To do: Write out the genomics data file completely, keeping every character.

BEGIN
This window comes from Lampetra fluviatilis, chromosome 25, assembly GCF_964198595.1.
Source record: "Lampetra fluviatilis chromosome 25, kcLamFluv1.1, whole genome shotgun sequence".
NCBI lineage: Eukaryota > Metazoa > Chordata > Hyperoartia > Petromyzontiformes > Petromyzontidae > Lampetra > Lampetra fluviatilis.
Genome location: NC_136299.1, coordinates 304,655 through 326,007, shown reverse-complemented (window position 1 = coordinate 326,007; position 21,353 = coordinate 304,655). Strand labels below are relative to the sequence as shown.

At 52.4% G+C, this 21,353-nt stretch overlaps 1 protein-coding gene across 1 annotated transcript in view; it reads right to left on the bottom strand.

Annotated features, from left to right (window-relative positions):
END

This window comes from Lampetra fluviatilis, chromosome 25, assembly GCF_964198595.1.
Source record: "Lampetra fluviatilis chromosome 25, kcLamFluv1.1, whole genome shotgun sequence".
NCBI lineage: Eukaryota > Metazoa > Chordata > Hyperoartia > Petromyzontiformes > Petromyzontidae > Lampetra > Lampetra fluviatilis.
Genome location: NC_136299.1, coordinates 304,655 through 326,007, shown reverse-complemented (window position 1 = coordinate 326,007; position 21,353 = coordinate 304,655). Strand labels below are relative to the sequence as shown.

At 52.4% G+C, this 21,353-nt stretch overlaps 1 protein-coding gene across 1 annotated transcript in view; it reads right to left on the bottom strand.

Annotated features, from left to right (window-relative positions):